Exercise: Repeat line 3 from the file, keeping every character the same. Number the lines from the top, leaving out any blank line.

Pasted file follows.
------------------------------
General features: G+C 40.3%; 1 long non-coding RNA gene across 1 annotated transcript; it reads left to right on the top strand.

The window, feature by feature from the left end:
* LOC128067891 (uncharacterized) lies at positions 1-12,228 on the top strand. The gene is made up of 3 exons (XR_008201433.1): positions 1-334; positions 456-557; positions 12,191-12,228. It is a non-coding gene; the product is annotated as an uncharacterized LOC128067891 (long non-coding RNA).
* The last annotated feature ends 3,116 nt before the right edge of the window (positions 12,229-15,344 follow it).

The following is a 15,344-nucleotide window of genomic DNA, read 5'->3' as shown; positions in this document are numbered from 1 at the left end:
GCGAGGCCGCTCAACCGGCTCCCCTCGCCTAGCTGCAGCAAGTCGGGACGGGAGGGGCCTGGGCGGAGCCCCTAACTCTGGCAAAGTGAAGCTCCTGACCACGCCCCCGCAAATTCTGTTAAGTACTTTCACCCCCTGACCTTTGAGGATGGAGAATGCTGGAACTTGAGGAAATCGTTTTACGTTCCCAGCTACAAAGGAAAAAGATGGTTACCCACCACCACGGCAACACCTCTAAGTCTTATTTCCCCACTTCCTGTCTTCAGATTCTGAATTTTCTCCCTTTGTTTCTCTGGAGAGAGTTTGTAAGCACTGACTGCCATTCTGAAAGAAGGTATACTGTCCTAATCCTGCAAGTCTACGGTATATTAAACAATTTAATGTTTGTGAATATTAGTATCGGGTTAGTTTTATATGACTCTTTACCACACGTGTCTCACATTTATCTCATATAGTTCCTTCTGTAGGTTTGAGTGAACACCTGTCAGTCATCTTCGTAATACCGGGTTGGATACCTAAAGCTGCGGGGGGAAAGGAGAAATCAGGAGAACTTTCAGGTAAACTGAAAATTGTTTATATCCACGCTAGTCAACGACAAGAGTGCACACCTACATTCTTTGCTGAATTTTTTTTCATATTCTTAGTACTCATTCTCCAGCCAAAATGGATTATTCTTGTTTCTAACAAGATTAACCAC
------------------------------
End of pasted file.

* LOC128067891 (uncharacterized) lies at positions 1-12,228 on the top strand. The gene is made up of 3 exons (XR_008201433.1): positions 1-334; positions 456-557; positions 12,191-12,228. It is a non-coding gene; the product is annotated as an uncharacterized LOC128067891 (long non-coding RNA).